Brad Snyder, a University of Wisconsin law professor, is the author of the “The House of Truth: A Washington Political Salon and the Foundations of American Liberalism,” which will be published in Feb. 2017.
In his eloquent, insightful and compact intellectual biography “Louis D. Brandeis,” Jeffrey Rosen calls the former Supreme Court justice “the Jewish Jefferson.” Brandeis, he argues, is “the Jeffersonian who has most to teach us about our contemporary vexations involving political economy, civil liberties, and Zionism.”
Like Jefferson, Brandeis decried the “curse of bigness.” As a lawyer and a justice, he attacked massive trusts led by J.P. Morgan and others that he believed destroyed competition from small businesses and farmers. He also favored state and local government over large-scale federal intervention. Rosen argues that “Brandeis’s opposition to the curse of bigness made him one of the greatest constitutional philosophers of the twentieth century.”
But also like Jefferson, Brandeis’s modern resonance is limited by his poor record on race.
Rosen spends several pages acknowledging Brandeis’s “blind spot” on the issue, cites relevant scholarship and repeats one scholar’s judgment that as a justice, Brandeis settled into “an extended period of racial ambivalence.’’
But Brandeis’s record on race was worse than that (though not as bad as Jefferson’s) and undermines Rosen’s claim that the Louisville-born justice was one of the 20th century’s greatest constitutional philosophers.
Though Brandeis was known as “the People’s Lawyer” for taking cases in the public interest, he discouraged two members of the NAACP from seeking his advice about petitioning the Interstate Commerce Commission to investigate the issue of segregated passenger trains traveling across state lines.
Brandeis was a Southern Democrat who was nominated to the Supreme Court in 1916 by a Southern Democrat (the Virginia-born Woodrow Wilson) and who was confirmed, after waiting 117 days for a Judiciary Committee vote, because of the party loyalty of the Senate’s Southern Democrats.
On race, Brandeis was not, as other scholars have suggested, simply a man of his time. Other Supreme Court justices had more enlightened views. Before Brandeis joined the court, John Marshall Harlan wrote two landmark dissents about racial segregation and discrimination; Justice Charles Evans Hughes wrote a majority opinion about the evils of Alabama’s peonage system. After Brandeis left the court, Felix Frankfurter, Robert Jackson and John M. Harlan II practiced judicial restraint yet protected racial minorities.
Even Brandeis’s closest colleague on the court — Justice Oliver Wendell Holmes Jr. — evolved on race. After the 1919 “red summer” of racial violence and the “red scare” that resulted in the prosecution and deportation of radical immigrants, Holmes wrote several groundbreaking decisions involving race. His 1923 opinion outlawing mob-dominated criminal trials helped save the lives of black sharecroppers imprisoned or sentenced to death after the 1919 Elaine Riots in Phillips County, Ark. In 1927, Holmes wrote a unanimous opinion striking down Texas’s all-white Democratic primary. That summer, he stayed the executions of two black Kentucky men sentenced to death for raping a white woman in sham trials with all-white juries.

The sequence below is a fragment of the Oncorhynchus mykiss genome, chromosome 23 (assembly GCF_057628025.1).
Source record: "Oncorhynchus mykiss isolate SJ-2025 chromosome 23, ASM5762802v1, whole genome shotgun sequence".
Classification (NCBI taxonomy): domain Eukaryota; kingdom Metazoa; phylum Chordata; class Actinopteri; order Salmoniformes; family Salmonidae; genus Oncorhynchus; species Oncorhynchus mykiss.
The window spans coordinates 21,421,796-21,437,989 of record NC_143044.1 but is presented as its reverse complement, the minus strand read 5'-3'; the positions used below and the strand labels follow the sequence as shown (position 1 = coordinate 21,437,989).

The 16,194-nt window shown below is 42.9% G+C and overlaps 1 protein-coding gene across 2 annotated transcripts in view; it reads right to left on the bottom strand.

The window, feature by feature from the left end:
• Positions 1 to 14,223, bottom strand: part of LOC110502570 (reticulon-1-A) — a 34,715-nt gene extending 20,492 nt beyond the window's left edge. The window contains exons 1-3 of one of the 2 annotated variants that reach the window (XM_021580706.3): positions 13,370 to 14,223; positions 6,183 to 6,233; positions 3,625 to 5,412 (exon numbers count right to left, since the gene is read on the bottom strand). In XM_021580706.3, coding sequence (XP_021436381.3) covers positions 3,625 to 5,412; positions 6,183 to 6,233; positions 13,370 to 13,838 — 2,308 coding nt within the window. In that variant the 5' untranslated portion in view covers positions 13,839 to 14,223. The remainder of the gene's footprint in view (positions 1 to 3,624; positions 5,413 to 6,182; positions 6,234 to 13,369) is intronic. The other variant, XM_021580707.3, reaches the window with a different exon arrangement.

Though both Holmes and Brandeis changed their minds in 1919 on free speech, Brandeis had no similar epiphany on race. He never wrote a single opinion on the issue. He was conspicuously silent in joining a 1926 opinion upholding racially restrictive covenants, Holmes’s cruel 1927 opinion validating Virginia’s compulsory sterilization law (which Brandeis later cited with approval) and a 1927 opinion permitting Mississippi’s racially segregated schools.
As Rosen observes, even when urging the president of Howard University to hire a full-time law faculty and to start a day program, Brandeis employed a “tone of intellectual condescension.” The justice claimed that he could always tell when a black lawyer had written a brief. In contrast, Holmes praised the performances of two black lawyers at oral argument.
It is hard to know exactly what Brandeis thought about race. Though his judicial philosophy has a strong moral undertone, there is little record of his intimate thoughts and feelings in his numerous letters or in the excellent full-length biographies of his life. As his admiring former law clerk Dean Acheson remarked in 1956, trying to write about the “true” Brandeis should be put in a file labeled: “Too Hard.”
Rosen’s accessible prose makes a difficult intellectual feat look easy. He provides an excellent introduction to Brandeis’s ideas about government regulation and big business, free speech, technology and privacy, and Zionism. He deftly uses the existing scholarly literature and Brandeis’s published letters, but also mines several new sources, incuding letters to Rosen from the late sociologist David Riesman, who spent an unhappy term clerking for Brandeis. Finally, Rosen interviews three current Supreme Court justices — Stephen Breyer, Ruth Bader Ginsburg and Elena Kagan — about how Brandeis’s ideas have influenced their jurisprudence.
Rosen’s book, part of Yale’s Jewish Lives series, convincingly demonstrates that Brandeis was one of the greatest constitutional philosophers of the first half of the 20th century and that his ideas anticipated some of our current legal and political debates — but not all of them. He had nothing to say about one of the century’s most important constitutional issues: how the 14th Amendment protects the rights of African Americans. As a role model for 21st-century American constitutional law, we need a Supreme Court justice with a better understanding of race, someone who can practice judicial restraint yet protect minority rights.
By Jeffrey Rosen
Yale. 242 pp. $25